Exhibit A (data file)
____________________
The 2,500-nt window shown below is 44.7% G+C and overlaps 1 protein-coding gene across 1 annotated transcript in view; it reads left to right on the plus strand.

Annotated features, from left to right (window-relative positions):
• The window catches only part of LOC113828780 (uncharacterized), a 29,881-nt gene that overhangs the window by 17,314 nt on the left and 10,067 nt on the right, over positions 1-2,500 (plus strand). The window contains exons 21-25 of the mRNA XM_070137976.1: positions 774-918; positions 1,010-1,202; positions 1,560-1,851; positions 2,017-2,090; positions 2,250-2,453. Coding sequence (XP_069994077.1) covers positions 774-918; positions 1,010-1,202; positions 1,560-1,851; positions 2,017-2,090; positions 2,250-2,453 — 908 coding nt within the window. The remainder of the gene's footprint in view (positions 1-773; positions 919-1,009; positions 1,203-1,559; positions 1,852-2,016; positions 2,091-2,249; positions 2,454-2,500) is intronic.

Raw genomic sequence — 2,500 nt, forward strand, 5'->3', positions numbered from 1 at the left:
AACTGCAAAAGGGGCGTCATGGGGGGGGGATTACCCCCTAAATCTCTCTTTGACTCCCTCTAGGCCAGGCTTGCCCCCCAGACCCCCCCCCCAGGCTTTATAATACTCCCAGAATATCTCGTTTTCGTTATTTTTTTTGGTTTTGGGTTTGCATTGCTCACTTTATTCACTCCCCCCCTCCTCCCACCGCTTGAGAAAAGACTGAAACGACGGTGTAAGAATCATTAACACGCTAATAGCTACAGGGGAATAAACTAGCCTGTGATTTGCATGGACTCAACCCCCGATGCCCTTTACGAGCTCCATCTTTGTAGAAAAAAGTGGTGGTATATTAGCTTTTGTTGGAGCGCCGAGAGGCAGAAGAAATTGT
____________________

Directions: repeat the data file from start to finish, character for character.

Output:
The 2,500-nt window shown below is 44.7% G+C and overlaps 1 protein-coding gene across 1 annotated transcript in view; it reads left to right on the plus strand.

Annotated features, from left to right (window-relative positions):
• The window catches only part of LOC113828780 (uncharacterized), a 29,881-nt gene that overhangs the window by 17,314 nt on the left and 10,067 nt on the right, over positions 1-2,500 (plus strand). The window contains exons 21-25 of the mRNA XM_070137976.1: positions 774-918; positions 1,010-1,202; positions 1,560-1,851; positions 2,017-2,090; positions 2,250-2,453. Coding sequence (XP_069994077.1) covers positions 774-918; positions 1,010-1,202; positions 1,560-1,851; positions 2,017-2,090; positions 2,250-2,453 — 908 coding nt within the window. The remainder of the gene's footprint in view (positions 1-773; positions 919-1,009; positions 1,203-1,559; positions 1,852-2,016; positions 2,091-2,249; positions 2,454-2,500) is intronic.

Raw genomic sequence — 2,500 nt, forward strand, 5'->3', positions numbered from 1 at the left:
AACTGCAAAAGGGGCGTCATGGGGGGGGGATTACCCCCTAAATCTCTCTTTGACTCCCTCTAGGCCAGGCTTGCCCCCCAGACCCCCCCCCCAGGCTTTATAATACTCCCAGAATATCTCGTTTTCGTTATTTTTTTTGGTTTTGGGTTTGCATTGCTCACTTTATTCACTCCCCCCCTCCTCCCACCGCTTGAGAAAAGACTGAAACGACGGTGTAAGAATCATTAACACGCTAATAGCTACAGGGGAATAAACTAGCCTGTGATTTGCATGGACTCAACCCCCGATGCCCTTTACGAGCTCCATCTTTGTAGAAAAAAGTGGTGGTATATTAGCTTTTGTTGGAGCGCCGAGAGGCAGAAGAAATTGT